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Thread: Building a better Warhammer

  1. #21
    Banned Chuffy's Avatar
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    Re: Building a better Warhammer

    I don't think most of those things make fantasy, well, fantasy. I think they make it silly.

    Chariots came into being because horses were too small to carry riders. Once horses could be bred large enough, they went the way of the dodo and disappeared - except in backwaters where they were done in by technologically superior armies.
    Well...you're kind of forgetting the Seleukids, they used Chariots and had one of the most technalogically advanced armies of their day. Chariots still weren't very useful...but still....

    And your forgetting this is fantasy, many armies that use chariots aren't very rational or...alive. The orcs don't use horses for one, so you can't apply that rationale to them, to the orcs having a huge spikey wheeley thing, pulled by two or three of the most ferocious beasts in the Warhammer World is a big plus. It's also probably a lot more effective than a normal horse drawn chariot.

    Also the Tomb Kings come are New Kingdom Egyptian, they've also been sleeping for thousands of years, they are kind of out of the loop a bit in military advancements. However they make up for it by having a chariot and crew that can be brought back from the dead and besides, seeing a chariot hurdling towards you is probably very frightening, seeing one pulled by the living dead is even worse!

    But mostly my intent is to let the numbers speak for themselves. My goal is to design a clean, clear system that focuses on core combat, not special rules.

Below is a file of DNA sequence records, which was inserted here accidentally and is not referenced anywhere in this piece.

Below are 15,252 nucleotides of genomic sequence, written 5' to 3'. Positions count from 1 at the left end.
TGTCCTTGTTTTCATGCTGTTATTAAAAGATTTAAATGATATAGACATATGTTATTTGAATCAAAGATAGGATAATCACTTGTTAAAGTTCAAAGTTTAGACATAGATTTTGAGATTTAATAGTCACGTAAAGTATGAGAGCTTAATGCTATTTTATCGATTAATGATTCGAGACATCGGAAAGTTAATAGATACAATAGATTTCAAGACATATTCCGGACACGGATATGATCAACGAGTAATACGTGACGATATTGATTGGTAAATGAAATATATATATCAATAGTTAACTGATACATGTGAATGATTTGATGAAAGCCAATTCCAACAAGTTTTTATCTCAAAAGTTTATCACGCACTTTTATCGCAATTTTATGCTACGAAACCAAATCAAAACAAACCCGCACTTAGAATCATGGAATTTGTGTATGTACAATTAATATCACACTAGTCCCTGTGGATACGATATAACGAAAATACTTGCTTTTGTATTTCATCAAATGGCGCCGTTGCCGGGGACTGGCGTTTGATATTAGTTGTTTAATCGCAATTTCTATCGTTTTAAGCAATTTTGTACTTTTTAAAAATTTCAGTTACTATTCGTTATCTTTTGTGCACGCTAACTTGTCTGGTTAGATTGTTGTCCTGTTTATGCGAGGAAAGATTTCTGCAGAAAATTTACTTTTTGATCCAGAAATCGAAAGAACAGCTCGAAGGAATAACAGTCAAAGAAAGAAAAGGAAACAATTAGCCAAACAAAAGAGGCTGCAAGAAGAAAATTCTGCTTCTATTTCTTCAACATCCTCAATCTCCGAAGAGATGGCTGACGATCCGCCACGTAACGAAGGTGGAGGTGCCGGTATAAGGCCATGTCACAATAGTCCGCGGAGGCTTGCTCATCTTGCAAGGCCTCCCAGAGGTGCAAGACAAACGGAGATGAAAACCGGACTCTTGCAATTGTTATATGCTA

I know that a lot of people are going to be turned off because I'm not going to blind them with numbers or burden them with dozens of army-specific special rules. Oh well.
    And yet you play 2nd ed 40k?

  2. #22

    Re: Building a better Warhammer

    Quote Originally Posted by Nurglitch
    It's hard work? I do it as a hobby. To each their own, I suppose.
    Making up rules is easy and fun, which is why we do it.

    But writing, editing and correcting a rule book is a lot different.

    Many hobbies involve hard work. That doesn't mean they aren't enjoyable.

    Okay, you say it works well. What does it work well by comparison to?
    Well, it beats hitting yourself in the head with a hammer. How else can one answer that?

    I want a system that has a fairly accepted frame of reference and is therefore easy for existing gamers to adopt. Like when I did hex game design, I often used zones of control because they worked and were widely accepted.

    How much of the chrome will be necessary to make up for deficiences in the system?
    Ideally, next to none.

    Quote Originally Posted by Chuffy
    Well...you're kind of forgetting the Seleukids, they used Chariots and had one of the most technalogically advanced armies of their day. Chariots still weren't very useful...but still....
    Huh? They were a corrupt regime living on the corpse of Alexander's empire. The Romans made pretty short work of them.

    Of course it's also worth pointing out that that area had natural parking lots (called "pediment") that made chariots almost worthwhile. I still think that most units should simply make a ld test and let the damn things through (hey, the Greeks, Romans and everyone else with a brain figured that out).

    And your forgetting this is fantasy, many armies that use chariots aren't very rational or...alive. The orcs don't use horses for one, so you can't apply that rationale to them, to the orcs having a huge spikey wheeley thing, pulled by two or three of the most ferocious beasts in the Warhammer World is a big plus. It's also probably a lot more effective than a normal horse drawn chariot.